Personnel may be hired to work on a sponsored project on an hourly basis for periods up to 12 months. Individuals hired on this basis receive no staff benefits other than Social Security and should be advised accordingly. The Personnel Service Center should be consulted to obtain the appropriate hourly rates for various categories of employment.

Staff Benefits

Staff benefits are charged to sponsored project accounts on a real cost basis. Depending on the mix of personnel assigned to the project, the staff benefit rate may show significant variation. While it may be possible to apply an average benefit rate (30%), it may be more appropriate in some situations to calculate the staff benefits on an employee-by-employee basis. The range of applicable benefit rates are provided in Staff Benefits Table.

GSRA Compensation, Tuition, and Benefits

GSRA Cost Estimates are for budget estimating purposes only and may vary from school to school. A GSRA appointment may be held from May through August, even though the GSRA is not enrolled in the University during that time. If the appointment is for the winter and fall terms, the fringe benefit charges should be budgeted for the full year, since the student is eligible for coverage during the intervening summer even though he or she is not on a GSRA appointment at that time.

The non-resident tuition differential is provided by the University for out-of-state students appointed as GSRAs. In-state tuition should be charged to sponsored accounts for GSRAs with appointments of 25% or greater. However, Schools and Colleges may provide tuition fellowships to cover a portion of the in-state tuition for GSRAs (see GSRA Cost Estimates). The portion of the in-state tuition that remains after the fellowship is applied must be included on the grant as a charge to the sponsor.

In-state tuition charges should not be included as part of the GSRA stipend. The modified total direct cost (MTDC) base on which the University's indirect cost rate is calculated must exclude tuition charges. Therefore, indirect costs are not recoverable on tuition charges included in proposals for which the indirect cost rate is based on MTDC. Please contact the appropriate ORSP Project Representative should you have any questions.

Consumable Supplies and Materials

Consumable supplies are items used exclusively in support of project objectives. If it can be demonstrated that such supplies are used only in the conduct of the project and not for other purposes and are consumed completely in the course of the project, such items can be included as direct costs. Laboratory supplies, laboratory notebooks, printer paper for research data and reports, and so forth usually can be justified as consumable supplies. However, when supply items are purchased to support the multiple activities of project personnel, they are considered office supplies and cannot be charged directly to federal funds. Such items would include University stationary, pens, tablets, file folders, staples, paper clips, etc.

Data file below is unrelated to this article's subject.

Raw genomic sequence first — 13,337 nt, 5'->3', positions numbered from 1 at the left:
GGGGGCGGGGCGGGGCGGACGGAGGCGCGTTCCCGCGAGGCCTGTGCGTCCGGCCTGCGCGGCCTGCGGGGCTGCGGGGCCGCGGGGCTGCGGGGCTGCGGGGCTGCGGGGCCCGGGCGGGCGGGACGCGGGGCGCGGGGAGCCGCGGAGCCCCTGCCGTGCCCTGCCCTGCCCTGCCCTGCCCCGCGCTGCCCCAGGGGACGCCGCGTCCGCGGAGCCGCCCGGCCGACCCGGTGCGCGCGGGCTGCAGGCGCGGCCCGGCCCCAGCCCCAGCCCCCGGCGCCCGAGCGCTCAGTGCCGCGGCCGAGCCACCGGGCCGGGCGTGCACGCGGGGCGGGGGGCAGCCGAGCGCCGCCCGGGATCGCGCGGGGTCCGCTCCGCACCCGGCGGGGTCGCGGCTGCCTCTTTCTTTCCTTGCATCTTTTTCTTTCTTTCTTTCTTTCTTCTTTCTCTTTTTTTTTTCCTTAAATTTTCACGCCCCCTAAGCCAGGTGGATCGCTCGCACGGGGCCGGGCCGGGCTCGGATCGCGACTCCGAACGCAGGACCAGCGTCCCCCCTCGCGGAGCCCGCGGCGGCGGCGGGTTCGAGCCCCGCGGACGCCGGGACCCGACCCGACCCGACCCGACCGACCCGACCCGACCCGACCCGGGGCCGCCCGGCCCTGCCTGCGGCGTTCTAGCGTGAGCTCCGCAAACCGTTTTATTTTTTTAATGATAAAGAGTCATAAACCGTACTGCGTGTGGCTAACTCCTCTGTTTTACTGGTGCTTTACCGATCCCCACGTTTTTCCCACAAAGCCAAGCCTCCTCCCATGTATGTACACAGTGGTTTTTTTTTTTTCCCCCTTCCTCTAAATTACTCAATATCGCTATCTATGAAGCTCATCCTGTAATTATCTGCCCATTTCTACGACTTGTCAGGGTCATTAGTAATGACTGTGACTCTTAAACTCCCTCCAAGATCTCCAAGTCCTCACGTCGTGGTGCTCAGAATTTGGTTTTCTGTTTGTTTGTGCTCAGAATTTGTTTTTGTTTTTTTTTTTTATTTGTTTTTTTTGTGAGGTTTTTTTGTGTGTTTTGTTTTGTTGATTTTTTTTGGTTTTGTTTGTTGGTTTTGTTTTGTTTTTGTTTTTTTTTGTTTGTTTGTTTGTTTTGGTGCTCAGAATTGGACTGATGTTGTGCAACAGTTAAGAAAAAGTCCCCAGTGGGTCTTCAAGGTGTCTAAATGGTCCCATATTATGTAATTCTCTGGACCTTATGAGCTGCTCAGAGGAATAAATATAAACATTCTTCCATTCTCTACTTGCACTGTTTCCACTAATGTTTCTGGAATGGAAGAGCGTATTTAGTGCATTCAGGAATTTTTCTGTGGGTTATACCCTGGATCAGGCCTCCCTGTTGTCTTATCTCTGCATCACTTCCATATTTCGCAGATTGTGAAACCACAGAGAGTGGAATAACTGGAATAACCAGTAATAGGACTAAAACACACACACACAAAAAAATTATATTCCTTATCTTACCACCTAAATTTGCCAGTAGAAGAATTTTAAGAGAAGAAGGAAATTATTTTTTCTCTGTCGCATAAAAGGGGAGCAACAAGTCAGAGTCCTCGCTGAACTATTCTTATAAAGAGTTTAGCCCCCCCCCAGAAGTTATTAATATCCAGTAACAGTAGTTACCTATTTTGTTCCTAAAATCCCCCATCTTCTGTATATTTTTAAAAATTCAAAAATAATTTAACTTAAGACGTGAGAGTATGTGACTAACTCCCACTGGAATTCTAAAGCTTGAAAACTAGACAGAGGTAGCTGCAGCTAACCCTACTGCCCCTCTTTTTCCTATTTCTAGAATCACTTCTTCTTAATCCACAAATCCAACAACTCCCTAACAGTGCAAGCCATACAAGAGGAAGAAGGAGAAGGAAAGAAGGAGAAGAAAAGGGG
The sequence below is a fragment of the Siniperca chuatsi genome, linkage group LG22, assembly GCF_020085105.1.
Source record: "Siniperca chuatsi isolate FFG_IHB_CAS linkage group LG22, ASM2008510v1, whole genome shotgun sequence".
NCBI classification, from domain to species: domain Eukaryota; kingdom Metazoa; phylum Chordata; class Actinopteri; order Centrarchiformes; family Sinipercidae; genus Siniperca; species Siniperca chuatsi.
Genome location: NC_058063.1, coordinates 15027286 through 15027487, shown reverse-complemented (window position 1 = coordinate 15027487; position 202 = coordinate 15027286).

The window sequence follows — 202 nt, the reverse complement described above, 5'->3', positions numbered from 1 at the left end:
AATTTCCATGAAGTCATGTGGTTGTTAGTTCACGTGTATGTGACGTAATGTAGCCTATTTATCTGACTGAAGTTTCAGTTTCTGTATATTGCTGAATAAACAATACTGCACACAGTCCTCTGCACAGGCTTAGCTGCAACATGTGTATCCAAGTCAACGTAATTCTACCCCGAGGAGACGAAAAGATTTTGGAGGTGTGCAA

The estimated costs of consumable supplies and materials should be indicated in the proposed budget. It is generally acceptable to sponsors to provide a breakdown of supplies and materials by broad categories as opposed to the detailed listing of individual items. Contracts awarded by industries holding a prime contract with a federal agency, however, may require detailed itemization of supplies.


Major items of equipment proposed for acquisition should be itemized by descriptive name and estimated cost, and an adequate justification should be provided in the proposal narrative. Items costing less than $5000 or with a useful life expectancy of less than one year normally should be included under "Supplies and Materials." Shipping and/or installation charges associated with equipment acquisitions should be included in the cost estimates but generally are not itemized.

Specialized Services

Charges for computing services should be budgeted whenever these costs are justified. It is essential, however, that the budget clearly differentiate between central computing services provided by Information Technology Services and other computing services.

Other specialized service centers that have an approved user rate should be included in the proposed budget on a cost basis that reflects the recharge rates with the anticipated number of hours or other units of service clearly indicated. Once established, the schedule of rates must be applied to all users of the services/facilities, including internal-university users. Recharge rates are designed to recover, over the long term, not more than the aggregate cost of the services provided. The recharge/user rate should be included as part of the modified total direct cost (MTDC) for the project and should carry the appropriate indirect cost rate.